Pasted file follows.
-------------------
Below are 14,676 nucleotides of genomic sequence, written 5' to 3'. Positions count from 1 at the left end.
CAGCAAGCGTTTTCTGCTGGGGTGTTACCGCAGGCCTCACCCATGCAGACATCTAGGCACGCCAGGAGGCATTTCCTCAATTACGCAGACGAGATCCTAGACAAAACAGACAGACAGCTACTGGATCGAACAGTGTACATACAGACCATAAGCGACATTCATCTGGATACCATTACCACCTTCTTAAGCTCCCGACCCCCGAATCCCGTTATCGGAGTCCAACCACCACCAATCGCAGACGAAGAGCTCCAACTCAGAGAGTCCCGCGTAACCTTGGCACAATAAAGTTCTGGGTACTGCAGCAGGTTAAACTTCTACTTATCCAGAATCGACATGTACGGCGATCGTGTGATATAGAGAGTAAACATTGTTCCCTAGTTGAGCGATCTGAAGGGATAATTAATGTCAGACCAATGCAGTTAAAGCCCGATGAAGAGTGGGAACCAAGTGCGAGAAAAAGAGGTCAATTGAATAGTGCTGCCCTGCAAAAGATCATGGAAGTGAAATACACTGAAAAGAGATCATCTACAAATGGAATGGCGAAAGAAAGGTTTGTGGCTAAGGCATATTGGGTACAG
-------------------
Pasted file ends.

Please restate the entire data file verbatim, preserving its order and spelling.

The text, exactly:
Below are 14,676 nucleotides of genomic sequence, written 5' to 3'. Positions count from 1 at the left end.
CAGCAAGCGTTTTCTGCTGGGGTGTTACCGCAGGCCTCACCCATGCAGACATCTAGGCACGCCAGGAGGCATTTCCTCAATTACGCAGACGAGATCCTAGACAAAACAGACAGACAGCTACTGGATCGAACAGTGTACATACAGACCATAAGCGACATTCATCTGGATACCATTACCACCTTCTTAAGCTCCCGACCCCCGAATCCCGTTATCGGAGTCCAACCACCACCAATCGCAGACGAAGAGCTCCAACTCAGAGAGTCCCGCGTAACCTTGGCACAATAAAGTTCTGGGTACTGCAGCAGGTTAAACTTCTACTTATCCAGAATCGACATGTACGGCGATCGTGTGATATAGAGAGTAAACATTGTTCCCTAGTTGAGCGATCTGAAGGGATAATTAATGTCAGACCAATGCAGTTAAAGCCCGATGAAGAGTGGGAACCAAGTGCGAGAAAAAGAGGTCAATTGAATAGTGCTGCCCTGCAAAAGATCATGGAAGTGAAATACACTGAAAAGAGATCATCTACAAATGGAATGGCGAAAGAAAGGTTTGTGGCTAAGGCATATTGGGTACAG